Even in the darkest moments of Iraq, you know, there was -- and every day when I was reading the reports about soldiers losing their lives, no question there was a lot of emotion, but also there was times where we could be light-hearted and support each other.
I have no love for this man. But we should all hope that Bush could find ways to stay "light-hearted."
Last night, a friend told me that he thought all the parties surrounding the inauguration were too much. In times like these, what is President Obama doing dancing at ten parties, basking in the glow of so much adulation?
I think this is an apt time to reflect on the weight we place on our presidents. Many criticized Bush for not attending military funerals and not seeming to mourn military deaths in Iraq and Afghanistan. And perhaps, as a leader, he ought to have made more public displays of sorrow. But this belies a different question: how bad should he have actually felt?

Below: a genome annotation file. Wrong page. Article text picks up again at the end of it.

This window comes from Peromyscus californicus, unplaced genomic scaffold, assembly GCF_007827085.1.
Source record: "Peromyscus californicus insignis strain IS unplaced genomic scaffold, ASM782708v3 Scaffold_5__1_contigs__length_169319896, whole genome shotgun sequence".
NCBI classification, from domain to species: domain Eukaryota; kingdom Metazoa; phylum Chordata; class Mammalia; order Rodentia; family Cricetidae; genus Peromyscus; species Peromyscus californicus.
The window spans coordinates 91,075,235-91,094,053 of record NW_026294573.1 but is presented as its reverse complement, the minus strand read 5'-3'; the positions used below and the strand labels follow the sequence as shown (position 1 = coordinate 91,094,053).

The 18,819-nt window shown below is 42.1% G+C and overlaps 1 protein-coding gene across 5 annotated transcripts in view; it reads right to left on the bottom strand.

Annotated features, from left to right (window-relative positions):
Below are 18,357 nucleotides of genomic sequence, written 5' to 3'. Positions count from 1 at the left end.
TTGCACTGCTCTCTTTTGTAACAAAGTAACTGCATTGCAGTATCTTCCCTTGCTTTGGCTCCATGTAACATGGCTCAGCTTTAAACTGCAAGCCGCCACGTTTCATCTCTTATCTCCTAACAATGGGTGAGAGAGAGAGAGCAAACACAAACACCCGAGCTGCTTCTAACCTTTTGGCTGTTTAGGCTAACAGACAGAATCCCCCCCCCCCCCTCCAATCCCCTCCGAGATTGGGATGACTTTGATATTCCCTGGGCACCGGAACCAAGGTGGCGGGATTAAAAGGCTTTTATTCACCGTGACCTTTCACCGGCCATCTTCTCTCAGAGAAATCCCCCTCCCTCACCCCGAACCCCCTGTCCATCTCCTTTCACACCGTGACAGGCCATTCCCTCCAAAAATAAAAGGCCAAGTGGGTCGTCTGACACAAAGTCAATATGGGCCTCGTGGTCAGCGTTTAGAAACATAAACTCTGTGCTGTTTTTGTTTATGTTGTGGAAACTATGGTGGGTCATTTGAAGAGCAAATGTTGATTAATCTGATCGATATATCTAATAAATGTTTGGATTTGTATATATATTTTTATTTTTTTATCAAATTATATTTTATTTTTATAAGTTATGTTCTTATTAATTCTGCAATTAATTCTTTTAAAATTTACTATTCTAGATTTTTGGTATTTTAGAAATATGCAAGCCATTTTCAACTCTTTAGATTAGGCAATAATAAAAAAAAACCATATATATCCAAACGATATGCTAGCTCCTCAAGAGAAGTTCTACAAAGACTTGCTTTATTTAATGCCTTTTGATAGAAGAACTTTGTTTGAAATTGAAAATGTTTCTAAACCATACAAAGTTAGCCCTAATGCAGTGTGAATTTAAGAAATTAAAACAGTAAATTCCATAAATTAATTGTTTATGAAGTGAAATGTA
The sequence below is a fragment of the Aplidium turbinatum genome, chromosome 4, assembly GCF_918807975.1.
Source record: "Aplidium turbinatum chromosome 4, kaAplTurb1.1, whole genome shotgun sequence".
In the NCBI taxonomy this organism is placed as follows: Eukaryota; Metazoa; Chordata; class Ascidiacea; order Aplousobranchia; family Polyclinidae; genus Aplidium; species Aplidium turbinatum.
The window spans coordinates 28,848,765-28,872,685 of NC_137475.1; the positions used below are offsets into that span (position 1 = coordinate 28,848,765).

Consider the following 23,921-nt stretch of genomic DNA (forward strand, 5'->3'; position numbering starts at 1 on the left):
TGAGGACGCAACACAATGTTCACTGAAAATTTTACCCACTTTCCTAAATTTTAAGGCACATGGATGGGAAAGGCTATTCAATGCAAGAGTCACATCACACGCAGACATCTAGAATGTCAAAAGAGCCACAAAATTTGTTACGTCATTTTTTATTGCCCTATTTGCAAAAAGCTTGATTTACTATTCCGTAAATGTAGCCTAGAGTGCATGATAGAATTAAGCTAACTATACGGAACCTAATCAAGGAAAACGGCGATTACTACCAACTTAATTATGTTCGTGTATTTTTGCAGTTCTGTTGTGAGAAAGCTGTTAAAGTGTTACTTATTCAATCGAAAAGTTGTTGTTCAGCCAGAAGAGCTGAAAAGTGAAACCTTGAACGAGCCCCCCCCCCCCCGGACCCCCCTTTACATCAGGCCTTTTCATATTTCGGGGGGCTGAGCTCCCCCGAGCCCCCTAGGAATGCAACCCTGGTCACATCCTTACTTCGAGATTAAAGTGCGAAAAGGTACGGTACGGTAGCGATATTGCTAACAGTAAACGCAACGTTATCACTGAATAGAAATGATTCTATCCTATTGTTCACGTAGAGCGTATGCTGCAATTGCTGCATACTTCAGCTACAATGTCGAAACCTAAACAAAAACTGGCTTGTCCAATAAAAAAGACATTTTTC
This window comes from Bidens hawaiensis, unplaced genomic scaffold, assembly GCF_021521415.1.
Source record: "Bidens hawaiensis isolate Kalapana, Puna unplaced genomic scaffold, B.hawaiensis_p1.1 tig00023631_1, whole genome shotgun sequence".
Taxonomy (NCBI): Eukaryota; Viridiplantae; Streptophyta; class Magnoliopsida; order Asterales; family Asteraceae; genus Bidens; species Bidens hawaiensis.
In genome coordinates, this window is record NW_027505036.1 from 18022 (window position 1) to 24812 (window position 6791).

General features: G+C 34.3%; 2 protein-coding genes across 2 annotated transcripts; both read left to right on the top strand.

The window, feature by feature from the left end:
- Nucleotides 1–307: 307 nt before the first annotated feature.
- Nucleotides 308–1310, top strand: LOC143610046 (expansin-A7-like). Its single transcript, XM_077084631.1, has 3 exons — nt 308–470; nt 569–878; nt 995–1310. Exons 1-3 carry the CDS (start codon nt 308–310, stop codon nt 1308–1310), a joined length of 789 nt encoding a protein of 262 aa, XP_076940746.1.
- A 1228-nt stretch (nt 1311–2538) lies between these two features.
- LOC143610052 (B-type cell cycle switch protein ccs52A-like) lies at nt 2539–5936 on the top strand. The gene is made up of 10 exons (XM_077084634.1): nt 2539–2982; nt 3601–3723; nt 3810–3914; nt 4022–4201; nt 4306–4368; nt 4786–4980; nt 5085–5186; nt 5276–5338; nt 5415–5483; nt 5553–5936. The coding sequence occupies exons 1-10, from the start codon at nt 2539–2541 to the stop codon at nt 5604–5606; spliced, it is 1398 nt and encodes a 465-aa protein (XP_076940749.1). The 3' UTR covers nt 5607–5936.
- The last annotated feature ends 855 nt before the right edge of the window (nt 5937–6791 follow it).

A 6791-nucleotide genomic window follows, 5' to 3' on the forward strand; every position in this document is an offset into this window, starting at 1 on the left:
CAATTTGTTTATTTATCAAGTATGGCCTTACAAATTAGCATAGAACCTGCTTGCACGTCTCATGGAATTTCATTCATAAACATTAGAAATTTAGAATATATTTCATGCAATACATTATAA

I don't know why anybody wants to be president. I don't know why anybody wants to carry that weight. Because yes, you have to seem as if you care a great deal, when you make decisions and people die.
But presidents need the fortitude to make those decisions, decisions that spell death on a horrific scale. And after they make those decisions, they need the fortitude to make them again and again, without stumbling, without stopping to take a breath, without blinking.
So, let's be clear about what we ask of these people. We ask them to stand on the right side of the narrow gap between heroes and monsters. So, we shouldn't be surprised if they find ways to stay "light-hearted" or throw themselves a few big parties in difficult times. Better a party than a pogrom.
Better a light heart than one made of stone.